Premier Recep Tayyip Erdogan said as a country that was about to implement its own nuclear energy program, Turkey was supporting the right of all countries, that had totally fulfilled their international liabilities, to efficiently use nuclear energy.
"The measures we have taken here should not constitute an obstacle before international cooperation on use of nuclear energy for peaceful purposes and access to nuclear technology, equipment and materials for peaceful purposes," Erdogan said during the Nuclear Security Summit in Seoul, South Korea.
Erdogan said nuclear terrorism was one of the most serious threats to global security and stability, and countries had to take joint action against that threat.
"Turkey is still committed to the goal to ensure a world purified from nuclear weapons and to enable use of nuclear energy only for safe and peaceful purposes," Erdogan said.
Erdogan said Turkey had launched an ambitious nuclear energy program and it would implement that program with determination in order to meet its energy need.
"Our target is to provide 10 percent of our electricity from nuclear power by 2030," Erdogan said.
Erdogan said Turkey would abide by highest security standards based on international documents and principles of the International Atomic Energy Agency (IAEA) when implementing its nuclear power program.
Premier Erdogan said global nuclear material stock was sufficient enough to produce 120,000 nuclear weapons and explosives, and more than 60 percent of those materials were used in military programs.
"Military nuclear facilities and stocks were not away from terror threat, and we should also take into consideration nuclear security concerns about military facilities," he said.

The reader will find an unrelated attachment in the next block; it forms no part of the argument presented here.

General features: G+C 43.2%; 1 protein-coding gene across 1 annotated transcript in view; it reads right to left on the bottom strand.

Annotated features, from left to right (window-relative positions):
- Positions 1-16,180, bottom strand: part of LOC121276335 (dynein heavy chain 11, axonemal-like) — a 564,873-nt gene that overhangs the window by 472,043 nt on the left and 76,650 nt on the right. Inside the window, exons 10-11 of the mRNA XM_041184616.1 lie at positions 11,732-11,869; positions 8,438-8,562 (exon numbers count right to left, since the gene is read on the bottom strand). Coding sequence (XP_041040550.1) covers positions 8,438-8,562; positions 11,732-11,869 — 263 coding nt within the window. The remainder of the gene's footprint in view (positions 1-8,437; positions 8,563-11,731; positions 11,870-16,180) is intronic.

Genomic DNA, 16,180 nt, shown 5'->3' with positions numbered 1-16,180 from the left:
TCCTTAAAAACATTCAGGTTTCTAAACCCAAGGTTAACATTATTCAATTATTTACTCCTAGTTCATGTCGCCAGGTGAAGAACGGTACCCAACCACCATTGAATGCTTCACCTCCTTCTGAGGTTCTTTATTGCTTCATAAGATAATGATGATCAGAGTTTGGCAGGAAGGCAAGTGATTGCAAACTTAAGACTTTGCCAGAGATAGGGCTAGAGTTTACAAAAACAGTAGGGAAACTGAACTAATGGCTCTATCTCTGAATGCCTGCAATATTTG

Erdogan said everybody should keep in mind that unauthorized circles could access to nuclear weapons and risks about nuclear weapons would continue to exist.
"Therefore, it is our common responsibility to reach global disarmament target, by reducing nuclear weapons and eliminating them in the end," Erdogan said.
Erdogan also said countries should exert more efforts to increase physical security of radioactive resources in order to prevent illicit trafficking of radioactive substances and other illegal activities.
The "2012 Seoul Nuclear Security Summit" is the largest summit in the security field that discusses international cooperative measures to protect nuclear materials and facilities from terrorist groups, with participation from more than 53 heads of state and international organizations.
The main topics under discussion are cooperation measures to combat the threat of nuclear terrorism, protection of nuclear materials and related facilities, and prevention of illicit trafficking of nuclear materials.